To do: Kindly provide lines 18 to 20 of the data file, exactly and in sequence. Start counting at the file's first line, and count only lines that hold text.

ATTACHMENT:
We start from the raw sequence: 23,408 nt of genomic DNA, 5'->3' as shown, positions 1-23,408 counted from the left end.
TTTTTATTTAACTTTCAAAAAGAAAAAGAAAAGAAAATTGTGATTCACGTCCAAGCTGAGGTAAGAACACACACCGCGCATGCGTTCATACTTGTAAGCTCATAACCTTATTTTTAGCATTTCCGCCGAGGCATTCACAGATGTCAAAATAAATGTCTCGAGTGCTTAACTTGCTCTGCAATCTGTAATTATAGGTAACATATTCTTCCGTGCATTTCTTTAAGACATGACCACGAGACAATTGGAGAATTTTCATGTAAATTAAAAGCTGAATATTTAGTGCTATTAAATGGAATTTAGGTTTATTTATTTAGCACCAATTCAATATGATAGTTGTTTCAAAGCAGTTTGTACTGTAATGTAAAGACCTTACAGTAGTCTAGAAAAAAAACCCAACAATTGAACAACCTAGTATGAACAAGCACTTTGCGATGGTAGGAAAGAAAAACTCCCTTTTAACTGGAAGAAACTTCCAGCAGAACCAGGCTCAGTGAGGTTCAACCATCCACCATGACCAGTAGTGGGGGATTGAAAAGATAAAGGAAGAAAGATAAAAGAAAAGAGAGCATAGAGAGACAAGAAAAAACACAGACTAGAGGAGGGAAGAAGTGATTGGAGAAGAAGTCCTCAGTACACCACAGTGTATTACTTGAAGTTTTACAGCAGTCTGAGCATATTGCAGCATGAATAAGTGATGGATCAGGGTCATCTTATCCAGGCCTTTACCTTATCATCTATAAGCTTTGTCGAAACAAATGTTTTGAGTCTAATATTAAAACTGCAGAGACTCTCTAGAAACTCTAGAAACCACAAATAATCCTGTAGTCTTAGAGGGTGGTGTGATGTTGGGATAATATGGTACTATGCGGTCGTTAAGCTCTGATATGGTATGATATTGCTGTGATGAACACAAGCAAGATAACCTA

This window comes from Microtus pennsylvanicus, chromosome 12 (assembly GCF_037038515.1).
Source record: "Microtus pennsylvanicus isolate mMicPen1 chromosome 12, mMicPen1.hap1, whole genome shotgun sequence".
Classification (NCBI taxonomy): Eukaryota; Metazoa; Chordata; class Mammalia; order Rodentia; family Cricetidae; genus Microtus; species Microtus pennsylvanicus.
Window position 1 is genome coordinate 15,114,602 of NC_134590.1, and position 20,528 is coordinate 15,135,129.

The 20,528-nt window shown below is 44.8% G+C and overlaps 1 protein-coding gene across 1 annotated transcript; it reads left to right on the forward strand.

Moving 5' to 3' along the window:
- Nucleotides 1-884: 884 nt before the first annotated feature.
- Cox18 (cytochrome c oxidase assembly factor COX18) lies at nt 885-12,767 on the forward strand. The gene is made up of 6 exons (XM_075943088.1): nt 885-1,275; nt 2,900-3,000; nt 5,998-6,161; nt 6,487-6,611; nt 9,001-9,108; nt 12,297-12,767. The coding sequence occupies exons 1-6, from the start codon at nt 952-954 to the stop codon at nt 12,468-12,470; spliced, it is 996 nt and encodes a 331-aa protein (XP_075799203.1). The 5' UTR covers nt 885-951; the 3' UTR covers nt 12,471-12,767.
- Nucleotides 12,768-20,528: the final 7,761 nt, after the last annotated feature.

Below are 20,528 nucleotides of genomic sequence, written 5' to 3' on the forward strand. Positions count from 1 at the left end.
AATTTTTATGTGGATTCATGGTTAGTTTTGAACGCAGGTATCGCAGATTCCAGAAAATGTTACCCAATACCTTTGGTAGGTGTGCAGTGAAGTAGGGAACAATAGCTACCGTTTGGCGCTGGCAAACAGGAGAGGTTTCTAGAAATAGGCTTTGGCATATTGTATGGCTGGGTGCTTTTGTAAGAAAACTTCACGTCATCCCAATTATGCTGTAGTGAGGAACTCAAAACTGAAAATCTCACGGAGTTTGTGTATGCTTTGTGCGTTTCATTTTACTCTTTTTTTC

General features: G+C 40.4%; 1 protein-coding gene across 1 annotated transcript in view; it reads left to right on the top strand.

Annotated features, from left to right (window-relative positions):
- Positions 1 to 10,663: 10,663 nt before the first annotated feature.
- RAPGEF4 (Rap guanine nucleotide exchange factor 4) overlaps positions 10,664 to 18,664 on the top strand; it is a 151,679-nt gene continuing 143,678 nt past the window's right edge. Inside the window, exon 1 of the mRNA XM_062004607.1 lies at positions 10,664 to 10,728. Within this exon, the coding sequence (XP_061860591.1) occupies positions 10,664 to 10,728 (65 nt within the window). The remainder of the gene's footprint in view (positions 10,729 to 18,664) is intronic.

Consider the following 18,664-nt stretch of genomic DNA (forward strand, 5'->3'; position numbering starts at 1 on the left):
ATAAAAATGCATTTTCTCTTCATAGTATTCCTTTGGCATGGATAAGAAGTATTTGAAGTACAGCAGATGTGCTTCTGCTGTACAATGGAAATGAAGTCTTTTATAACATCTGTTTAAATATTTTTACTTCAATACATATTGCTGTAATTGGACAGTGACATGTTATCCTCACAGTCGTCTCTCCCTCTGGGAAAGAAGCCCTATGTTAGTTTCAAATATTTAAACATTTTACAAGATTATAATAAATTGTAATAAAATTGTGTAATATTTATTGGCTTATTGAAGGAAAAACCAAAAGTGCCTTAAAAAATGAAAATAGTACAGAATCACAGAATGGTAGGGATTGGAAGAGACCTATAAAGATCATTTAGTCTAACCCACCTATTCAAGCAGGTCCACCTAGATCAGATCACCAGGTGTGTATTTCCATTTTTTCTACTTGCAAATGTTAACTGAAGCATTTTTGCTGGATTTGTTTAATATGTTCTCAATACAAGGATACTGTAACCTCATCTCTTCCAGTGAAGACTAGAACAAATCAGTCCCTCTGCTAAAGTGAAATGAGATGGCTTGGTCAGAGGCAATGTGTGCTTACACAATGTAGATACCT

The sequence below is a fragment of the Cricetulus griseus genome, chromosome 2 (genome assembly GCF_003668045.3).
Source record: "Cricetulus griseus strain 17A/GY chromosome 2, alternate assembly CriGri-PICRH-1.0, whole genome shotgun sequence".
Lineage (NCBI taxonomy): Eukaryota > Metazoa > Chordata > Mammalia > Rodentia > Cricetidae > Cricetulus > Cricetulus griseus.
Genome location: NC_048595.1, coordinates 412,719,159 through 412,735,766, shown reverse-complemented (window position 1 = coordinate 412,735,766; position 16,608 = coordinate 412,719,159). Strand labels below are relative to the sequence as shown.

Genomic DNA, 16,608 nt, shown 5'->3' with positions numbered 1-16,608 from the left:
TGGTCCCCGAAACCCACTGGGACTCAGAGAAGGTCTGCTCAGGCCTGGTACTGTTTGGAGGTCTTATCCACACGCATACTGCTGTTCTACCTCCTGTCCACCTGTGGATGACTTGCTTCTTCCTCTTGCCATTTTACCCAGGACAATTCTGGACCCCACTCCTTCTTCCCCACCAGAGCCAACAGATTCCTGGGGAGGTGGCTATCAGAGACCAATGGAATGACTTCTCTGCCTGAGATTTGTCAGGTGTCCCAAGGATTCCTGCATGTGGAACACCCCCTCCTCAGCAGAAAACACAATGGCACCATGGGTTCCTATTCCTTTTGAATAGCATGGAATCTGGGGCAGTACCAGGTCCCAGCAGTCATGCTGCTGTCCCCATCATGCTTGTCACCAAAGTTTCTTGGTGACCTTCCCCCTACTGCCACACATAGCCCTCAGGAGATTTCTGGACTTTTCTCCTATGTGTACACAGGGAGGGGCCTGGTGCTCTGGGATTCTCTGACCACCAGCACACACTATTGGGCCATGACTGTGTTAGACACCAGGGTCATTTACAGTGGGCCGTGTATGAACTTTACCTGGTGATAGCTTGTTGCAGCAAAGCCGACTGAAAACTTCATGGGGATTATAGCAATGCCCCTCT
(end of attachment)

Consider the following 18,664-nt stretch of genomic DNA (forward strand, 5'->3'; position numbering starts at 1 on the left):
ATAAAAATGCATTTTCTCTTCATAGTATTCCTTTGGCATGGATAAGAAGTATTTGAAGTACAGCAGATGTGCTTCTGCTGTACAATGGAAATGAAGTCTTTTATAACATCTGTTTAAATATTTTTACTTCAATACATATTGCTGTAATTGGACAGTGACATGTTATCCTCACAGTCGTCTCTCCCTCTGGGAAAGAAGCCCTATGTTAGTTTCAAATATTTAAACATTTTACAAGATTATAATAAATTGTAATAAAATTGTGTAATATTTATTGGCTTATTGAAGGAAAAACCAAAAGTGCCTTAAAAAATGAAAATAGTACAGAATCACAGAATGGTAGGGATTGGAAGAGACCTATAAAGATCATTTAGTCTAACCCACCTATTCAAGCAGGTCCACCTAGATCAGATCACCAGGTGTGTATTTCCATTTTTTCTACTTGCAAATGTTAACTGAAGCATTTTTGCTGGATTTGTTTAATATGTTCTCAATACAAGGATACTGTAACCTCATCTCTTCCAGTGAAGACTAGAACAAATCAGTCCCTCTGCTAAAGTGAAATGAGATGGCTTGGTCAGAGGCAATGTGTGCTTACACAATGTAGATACCT

The sequence below is a fragment of the Cricetulus griseus genome, chromosome 2 (genome assembly GCF_003668045.3).